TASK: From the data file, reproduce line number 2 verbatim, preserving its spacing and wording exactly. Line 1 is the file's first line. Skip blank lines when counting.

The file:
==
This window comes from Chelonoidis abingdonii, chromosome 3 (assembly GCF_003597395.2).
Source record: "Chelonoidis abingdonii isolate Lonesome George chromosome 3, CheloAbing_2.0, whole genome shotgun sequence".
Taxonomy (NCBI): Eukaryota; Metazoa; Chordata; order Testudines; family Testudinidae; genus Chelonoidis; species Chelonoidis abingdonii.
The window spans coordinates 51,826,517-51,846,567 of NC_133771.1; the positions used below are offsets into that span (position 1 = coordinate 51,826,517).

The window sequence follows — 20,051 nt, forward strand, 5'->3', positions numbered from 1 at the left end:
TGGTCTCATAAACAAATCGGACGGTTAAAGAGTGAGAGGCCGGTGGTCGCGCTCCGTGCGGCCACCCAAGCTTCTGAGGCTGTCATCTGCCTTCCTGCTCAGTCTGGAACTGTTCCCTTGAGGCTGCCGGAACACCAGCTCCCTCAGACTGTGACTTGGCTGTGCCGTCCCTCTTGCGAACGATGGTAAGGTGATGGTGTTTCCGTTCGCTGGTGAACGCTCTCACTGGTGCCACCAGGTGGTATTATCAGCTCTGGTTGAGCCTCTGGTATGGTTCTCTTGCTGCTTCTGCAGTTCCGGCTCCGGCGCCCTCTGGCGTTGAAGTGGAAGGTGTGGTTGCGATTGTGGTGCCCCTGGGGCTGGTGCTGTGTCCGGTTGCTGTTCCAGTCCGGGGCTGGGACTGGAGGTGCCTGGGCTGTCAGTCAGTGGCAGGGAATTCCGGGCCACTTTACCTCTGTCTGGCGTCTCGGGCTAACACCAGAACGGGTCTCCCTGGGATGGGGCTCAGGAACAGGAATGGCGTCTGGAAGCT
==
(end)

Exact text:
Source record: "Chelonoidis abingdonii isolate Lonesome George chromosome 3, CheloAbing_2.0, whole genome shotgun sequence".